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Alternative Plan Proposed to Elect Mayor

Thomas Shields and a community panel have come up with a counter-proposal to a plan from the Wilder-Bliley Commission.

"For once, let's try to unify," says Thomas Shields, an advocate of the amendment and a professor at the University of Richmond's Jepson School of Leadership Studies. Shields says the amendment is written to ensure that no Richmonder is disenfranchised.

The rules are two: first, the successful mayoral candidate must receive a majority of the votes cast citywide. Secondly, the candidate must win the most votes in each of five or more of the nine council districts. If no candidate wins at least five districts, a run-off would be held between the two receiving the greatest number of votes.

Former Gov. L. Douglas Wilder and former Mayor and Congressman Thomas J. Bliley have proposed the election of a citywide elected mayor and two at-large members in an eight-person council.

Proponents of the Unity Amendment, however, contend that trends in voter turnout mean the Wilder-Bliley plan will be imbalanced.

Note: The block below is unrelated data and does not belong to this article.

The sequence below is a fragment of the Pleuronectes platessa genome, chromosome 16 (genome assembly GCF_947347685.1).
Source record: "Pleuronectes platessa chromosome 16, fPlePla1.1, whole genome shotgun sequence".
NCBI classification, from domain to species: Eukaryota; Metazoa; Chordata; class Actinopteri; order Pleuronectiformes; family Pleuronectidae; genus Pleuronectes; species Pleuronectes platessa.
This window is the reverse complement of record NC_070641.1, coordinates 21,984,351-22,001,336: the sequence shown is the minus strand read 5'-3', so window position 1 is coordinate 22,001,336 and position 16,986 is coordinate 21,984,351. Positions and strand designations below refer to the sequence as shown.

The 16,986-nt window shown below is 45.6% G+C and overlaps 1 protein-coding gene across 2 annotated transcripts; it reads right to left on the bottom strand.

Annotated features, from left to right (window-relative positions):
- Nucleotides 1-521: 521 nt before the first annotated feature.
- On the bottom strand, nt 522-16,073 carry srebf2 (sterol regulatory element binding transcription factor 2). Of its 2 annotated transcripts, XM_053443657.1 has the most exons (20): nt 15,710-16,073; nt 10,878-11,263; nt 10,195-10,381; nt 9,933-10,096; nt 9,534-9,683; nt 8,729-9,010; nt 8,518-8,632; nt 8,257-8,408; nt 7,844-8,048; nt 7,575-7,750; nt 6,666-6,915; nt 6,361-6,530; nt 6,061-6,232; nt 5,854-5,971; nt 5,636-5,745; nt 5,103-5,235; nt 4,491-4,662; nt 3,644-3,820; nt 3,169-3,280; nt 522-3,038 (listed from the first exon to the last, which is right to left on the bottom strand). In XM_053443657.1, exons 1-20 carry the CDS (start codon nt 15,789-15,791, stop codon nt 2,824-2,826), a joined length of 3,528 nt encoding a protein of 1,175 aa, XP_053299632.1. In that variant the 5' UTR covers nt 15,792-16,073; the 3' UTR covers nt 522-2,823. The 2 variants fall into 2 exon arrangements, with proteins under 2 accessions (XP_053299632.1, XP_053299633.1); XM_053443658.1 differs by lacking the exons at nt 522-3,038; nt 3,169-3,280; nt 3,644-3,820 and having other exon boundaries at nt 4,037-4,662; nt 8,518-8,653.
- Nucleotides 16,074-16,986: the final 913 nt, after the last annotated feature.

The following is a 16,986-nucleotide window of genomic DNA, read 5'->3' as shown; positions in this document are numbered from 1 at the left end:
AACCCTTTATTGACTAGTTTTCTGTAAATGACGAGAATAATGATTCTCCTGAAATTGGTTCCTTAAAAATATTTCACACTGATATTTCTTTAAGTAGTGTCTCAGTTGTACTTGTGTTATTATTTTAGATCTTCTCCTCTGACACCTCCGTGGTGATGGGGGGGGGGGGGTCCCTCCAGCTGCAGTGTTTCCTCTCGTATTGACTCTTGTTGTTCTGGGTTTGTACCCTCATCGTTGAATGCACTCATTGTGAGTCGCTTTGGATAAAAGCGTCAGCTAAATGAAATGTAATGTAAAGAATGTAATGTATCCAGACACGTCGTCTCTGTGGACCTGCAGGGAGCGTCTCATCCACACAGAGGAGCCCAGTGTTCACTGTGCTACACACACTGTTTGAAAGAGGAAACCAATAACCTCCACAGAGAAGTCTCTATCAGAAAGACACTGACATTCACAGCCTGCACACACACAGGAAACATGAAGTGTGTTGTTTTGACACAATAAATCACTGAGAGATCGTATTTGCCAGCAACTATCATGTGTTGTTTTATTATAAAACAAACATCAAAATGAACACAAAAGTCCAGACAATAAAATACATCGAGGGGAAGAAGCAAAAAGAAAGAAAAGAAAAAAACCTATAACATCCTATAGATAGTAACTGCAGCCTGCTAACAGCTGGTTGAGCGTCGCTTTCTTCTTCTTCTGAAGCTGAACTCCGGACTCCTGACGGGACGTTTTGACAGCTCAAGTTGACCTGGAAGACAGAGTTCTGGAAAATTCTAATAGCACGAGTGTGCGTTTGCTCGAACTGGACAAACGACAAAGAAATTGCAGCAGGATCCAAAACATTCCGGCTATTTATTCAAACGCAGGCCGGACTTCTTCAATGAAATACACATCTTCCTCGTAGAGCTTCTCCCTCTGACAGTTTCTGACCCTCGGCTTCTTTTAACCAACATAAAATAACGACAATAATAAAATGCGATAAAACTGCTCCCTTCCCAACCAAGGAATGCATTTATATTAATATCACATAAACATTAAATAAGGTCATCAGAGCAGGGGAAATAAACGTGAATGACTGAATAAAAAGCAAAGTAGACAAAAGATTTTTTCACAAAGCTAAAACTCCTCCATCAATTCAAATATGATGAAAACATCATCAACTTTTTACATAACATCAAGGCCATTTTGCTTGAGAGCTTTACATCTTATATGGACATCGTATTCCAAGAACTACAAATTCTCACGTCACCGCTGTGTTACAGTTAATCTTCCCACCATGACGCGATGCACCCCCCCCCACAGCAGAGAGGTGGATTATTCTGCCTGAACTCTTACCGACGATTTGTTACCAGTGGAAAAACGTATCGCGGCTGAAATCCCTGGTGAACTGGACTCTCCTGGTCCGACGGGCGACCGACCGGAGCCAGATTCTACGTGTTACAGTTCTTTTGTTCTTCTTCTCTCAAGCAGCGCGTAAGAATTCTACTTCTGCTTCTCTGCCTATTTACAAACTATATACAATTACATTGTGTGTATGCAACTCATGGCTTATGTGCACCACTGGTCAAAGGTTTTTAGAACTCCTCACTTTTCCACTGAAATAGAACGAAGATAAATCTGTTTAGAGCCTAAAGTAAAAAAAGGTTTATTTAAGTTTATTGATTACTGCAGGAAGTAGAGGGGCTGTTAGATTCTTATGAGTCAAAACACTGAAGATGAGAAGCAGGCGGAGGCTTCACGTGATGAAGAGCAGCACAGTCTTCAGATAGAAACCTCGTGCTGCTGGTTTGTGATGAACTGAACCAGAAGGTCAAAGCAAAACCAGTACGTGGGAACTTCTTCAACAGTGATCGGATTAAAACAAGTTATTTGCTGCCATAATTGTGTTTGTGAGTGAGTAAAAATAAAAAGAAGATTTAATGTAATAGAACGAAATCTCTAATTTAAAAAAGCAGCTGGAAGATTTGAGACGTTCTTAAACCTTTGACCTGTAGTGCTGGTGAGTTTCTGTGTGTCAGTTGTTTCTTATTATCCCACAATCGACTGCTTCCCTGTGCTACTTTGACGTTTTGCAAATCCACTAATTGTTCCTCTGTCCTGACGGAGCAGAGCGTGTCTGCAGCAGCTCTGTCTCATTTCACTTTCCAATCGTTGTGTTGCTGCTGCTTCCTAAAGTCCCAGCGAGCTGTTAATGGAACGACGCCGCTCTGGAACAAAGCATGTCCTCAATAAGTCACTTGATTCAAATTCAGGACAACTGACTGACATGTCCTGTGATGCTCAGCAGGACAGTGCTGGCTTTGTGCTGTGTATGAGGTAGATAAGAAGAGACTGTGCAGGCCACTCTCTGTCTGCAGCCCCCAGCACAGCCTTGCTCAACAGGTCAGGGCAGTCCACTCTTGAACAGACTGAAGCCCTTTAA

After hearing about the two-part proposal, John Moeser, a professor of urban studies and planning at Virginia Commonwealth University, examined turnout in the 1998 and 2000 city elections. He found that although a majority of Richmond's population is black, white turnout was double that of black turnout. However, he says, in five of nine districts blacks made up the majority of voters.

This suggests that the substitution of two at-large council seats and an at-large mayor would disadvantage black voters, he says, because a candidate could secure the mayoral or council seat with the support of only two or three districts. The Unity Amendment would require candidates to work for votes in every district.

Therefore — "and this is key," Moeser says — the suggested method of mayoral election would force the development of biracial political coalitions, which is "something we've been lacking for a long time in this city."

It may help overcome the city's long history of voting inequity, he says. White voters controlled City Council for much of the century, and in 1970 the city annexed part of Chesterfield County diluting the black vote. That system was overturned by the U.S. Supreme Court in 1977. "Blacks understand that history, and are fearful," Moeser says.

Advocates of the amendment are beginning to present the idea to community groups now. If they find enough public support and move the amendment quickly through city, state and federal government, Moeser says, Richmond could have a popularly elected mayor as soon as 2004.

— Melissa Scott Sinclair

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